No Photo ID, No Services: Coronavirus Poses Steep Hurdles After Prison

Root & Rebound contributed to a recent article in the Marshall Project about the hurdles that those being released from prison are facing because of DMV closures due to the COVID-19 pandemic.

“It’s so basic, it’s getting almost no attention,” said Katherine Katcher, founder and executive director of Root and Rebound, a legal advocacy and reentry organization that works in California and South Carolina. “This entire population of people have not been taken into consideration.”

One Root and Rebound client, Vah Saechao, had the money to rent an apartment in Clovis, California, but says he was turned down by over 20 landlords because he couldn’t provide identification. In Los Angeles, Zakee Hutchison has asked his family to mail cash or gift cards to the transitional house where he’s living, as he can’t apply for jobs or even get a debit card right now.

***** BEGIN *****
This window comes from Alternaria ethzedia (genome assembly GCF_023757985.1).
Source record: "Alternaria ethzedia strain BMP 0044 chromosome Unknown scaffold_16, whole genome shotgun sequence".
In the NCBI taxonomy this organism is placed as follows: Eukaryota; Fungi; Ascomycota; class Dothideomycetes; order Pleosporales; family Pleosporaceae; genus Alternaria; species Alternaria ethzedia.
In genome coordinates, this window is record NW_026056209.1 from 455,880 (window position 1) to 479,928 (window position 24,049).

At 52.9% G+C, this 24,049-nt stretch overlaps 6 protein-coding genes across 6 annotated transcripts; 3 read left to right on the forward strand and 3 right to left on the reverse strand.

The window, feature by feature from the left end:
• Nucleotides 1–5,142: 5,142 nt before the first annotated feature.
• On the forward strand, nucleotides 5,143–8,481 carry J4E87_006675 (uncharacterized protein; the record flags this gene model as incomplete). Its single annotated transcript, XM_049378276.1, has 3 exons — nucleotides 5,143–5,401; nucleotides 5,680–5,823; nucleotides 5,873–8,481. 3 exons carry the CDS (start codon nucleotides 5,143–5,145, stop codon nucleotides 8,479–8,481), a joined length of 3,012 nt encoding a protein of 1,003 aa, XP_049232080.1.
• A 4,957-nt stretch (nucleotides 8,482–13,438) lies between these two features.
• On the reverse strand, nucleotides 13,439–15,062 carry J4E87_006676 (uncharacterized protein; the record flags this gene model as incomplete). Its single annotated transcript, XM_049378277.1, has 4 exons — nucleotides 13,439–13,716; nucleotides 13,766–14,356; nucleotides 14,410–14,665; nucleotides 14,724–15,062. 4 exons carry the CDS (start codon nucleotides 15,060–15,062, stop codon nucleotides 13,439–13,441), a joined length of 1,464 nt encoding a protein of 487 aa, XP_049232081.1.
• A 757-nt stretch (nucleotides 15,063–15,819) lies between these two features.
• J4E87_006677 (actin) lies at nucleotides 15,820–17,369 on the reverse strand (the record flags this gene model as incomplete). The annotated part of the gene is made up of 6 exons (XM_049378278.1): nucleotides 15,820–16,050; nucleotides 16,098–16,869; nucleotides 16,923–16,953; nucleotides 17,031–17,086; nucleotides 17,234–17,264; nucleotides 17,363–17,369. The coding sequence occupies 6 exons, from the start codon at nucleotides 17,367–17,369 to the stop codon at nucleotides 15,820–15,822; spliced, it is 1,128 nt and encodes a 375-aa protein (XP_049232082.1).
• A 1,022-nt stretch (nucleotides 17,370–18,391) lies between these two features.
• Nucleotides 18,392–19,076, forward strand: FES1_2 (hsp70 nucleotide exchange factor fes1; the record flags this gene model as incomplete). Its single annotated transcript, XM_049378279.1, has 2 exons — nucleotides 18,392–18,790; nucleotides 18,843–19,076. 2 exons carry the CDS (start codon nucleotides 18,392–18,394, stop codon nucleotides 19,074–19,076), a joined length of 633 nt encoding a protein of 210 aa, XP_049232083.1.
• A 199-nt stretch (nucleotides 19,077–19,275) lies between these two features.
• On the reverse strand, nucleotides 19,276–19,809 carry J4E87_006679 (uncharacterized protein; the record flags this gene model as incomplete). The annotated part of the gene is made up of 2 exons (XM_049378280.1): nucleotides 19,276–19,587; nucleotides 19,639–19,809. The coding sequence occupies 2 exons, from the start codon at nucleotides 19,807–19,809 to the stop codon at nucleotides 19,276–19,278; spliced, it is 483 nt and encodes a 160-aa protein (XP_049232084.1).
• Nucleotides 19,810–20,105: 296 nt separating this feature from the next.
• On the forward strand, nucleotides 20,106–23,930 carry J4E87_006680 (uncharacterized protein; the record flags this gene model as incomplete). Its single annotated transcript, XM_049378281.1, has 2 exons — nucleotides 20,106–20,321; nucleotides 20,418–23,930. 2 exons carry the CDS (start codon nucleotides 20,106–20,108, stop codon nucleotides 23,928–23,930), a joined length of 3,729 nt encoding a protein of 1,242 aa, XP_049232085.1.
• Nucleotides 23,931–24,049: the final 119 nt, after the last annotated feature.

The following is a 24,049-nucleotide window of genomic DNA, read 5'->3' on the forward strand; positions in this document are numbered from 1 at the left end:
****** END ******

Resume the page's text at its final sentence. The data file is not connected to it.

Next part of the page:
“Trying to communicate with the DMV is like trying to talk to Martians on the moon,” Hutchison said. “It’s just impossible.”

The California Department of Motor Vehicles has moved most operations online, and opened some offices in early May. But any online system is a challenge for people with limited access to technology or little experience navigating the internet. Getting a new ID after a years-long sentence would require an in-person visit anyway, and the DMV’s website says “new appointments are not currently available.”

In an emailed statement, the California DMV said they work closely with state corrections officials to make sure people released from prison can access ID. Currently, individuals who are eligible for a reduced-fee or no-fee ID card can walk into one of the open offices without an appointment. To qualify, you need a waiver signed by a registered social service provider.

Even if you can get in the door, though, the open offices are scattered throughout the state. “The closest one to me is in a city called Santa Ana, which is 3 ½ hours by bus,” said Joshua Snyder, who uses a walker to get around.”



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